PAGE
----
The Washington Post

Cell phone cancer report comes amid industry lobby

Cell phone radiation may be carcinogenic to humans, an international panel of health experts said Tuesday, giving new weight to a growing concern that wireless devices increase a user’s chances of getting cancer.

The World Health Organization’s findings also counter a years-long lobbying campaign by the wireless phone and service industries to quash concerns about cancer risks associated with cell phone use.

The WHO’s International Agency for Research on Cancer said numerous studies showed a link between heavy cell phone users and glioma, a malignant type of brain cancer and that the agency would assign cell phone radiofrequency electromagnetic fields as category 2B:possibly carcinogenic to humans.

“The evidence, while still accumulating, is strong enough to support a conclusion and the 2B classification,” said Jonathan Samet, of the University of Southern California, who chairs the IARC working group.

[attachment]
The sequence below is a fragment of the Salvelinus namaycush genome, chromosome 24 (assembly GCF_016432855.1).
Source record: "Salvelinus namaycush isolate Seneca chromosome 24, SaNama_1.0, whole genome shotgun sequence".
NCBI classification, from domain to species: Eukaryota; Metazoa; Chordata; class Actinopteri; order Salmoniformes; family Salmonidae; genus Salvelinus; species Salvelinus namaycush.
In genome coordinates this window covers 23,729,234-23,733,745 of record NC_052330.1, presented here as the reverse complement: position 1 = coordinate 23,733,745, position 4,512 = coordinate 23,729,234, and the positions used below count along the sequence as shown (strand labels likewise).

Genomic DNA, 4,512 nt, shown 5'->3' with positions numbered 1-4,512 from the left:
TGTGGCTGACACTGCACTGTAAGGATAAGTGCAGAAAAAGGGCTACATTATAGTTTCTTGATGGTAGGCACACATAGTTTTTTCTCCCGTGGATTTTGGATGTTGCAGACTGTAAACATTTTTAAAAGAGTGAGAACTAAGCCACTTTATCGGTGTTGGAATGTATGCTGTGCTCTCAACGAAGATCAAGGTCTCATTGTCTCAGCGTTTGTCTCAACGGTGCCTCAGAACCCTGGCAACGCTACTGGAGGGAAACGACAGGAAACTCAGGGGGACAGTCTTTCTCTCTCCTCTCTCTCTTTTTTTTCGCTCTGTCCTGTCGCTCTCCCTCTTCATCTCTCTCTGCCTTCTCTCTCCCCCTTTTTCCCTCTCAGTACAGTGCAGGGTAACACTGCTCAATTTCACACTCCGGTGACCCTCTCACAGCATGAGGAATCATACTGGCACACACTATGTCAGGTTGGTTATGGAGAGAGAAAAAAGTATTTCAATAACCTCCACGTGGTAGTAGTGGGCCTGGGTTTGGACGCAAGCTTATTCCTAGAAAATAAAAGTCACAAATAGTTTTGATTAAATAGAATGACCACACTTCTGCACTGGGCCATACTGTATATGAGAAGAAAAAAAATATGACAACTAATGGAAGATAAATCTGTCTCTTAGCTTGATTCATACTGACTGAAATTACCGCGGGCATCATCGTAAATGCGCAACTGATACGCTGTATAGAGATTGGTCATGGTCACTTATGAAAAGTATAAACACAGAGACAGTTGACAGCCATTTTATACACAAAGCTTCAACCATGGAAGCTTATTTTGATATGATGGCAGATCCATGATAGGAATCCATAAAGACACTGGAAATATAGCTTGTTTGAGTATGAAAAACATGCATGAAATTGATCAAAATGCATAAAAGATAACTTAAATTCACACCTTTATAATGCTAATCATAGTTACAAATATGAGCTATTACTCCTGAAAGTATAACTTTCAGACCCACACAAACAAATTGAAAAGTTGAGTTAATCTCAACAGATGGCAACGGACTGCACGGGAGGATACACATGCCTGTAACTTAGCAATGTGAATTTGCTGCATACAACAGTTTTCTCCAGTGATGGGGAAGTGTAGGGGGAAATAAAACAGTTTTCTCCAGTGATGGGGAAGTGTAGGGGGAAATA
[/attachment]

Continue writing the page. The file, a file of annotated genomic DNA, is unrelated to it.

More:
“The conclusion means that there could be some risk, and therefore we need to keep a close watch for a link between cell phones and cancer risk,” Samet said.

Last February, the National Institutes of Health found that one hour of cell phone use caused increased brain activity in the area closest to a cell phone antenna.

Some five billion cell phones are used in the world, with 302 million in the United States alone. Wireless carriers generate $160 billion in revenues each year. Indeed, every metric shows Americans are talking longer, texting more and holding their wireless devices on their bodies throughout the day.

That has some public health experts and watchdogs, such as the Environmental Working Group, pushing for federal regulators and state lawmakers to create stronger safeguards for consumers.

The wireless trade group CTIA and companies such as Apple, Motorola, AT&T, Verizon and Spring Nextel have fought legislation in Maine and California that would warn consumers about the radiofrequency levels emitted by cell phones. The CTIA sued the city of San Francisco last year, which was on track to become the first city to force retailers to show the specific absorption rates of cell phones for consumers. The city’s board of supervisors shelved the initiative in May.

Cecilia Kang is a senior technology correspondent for The Washington Post.



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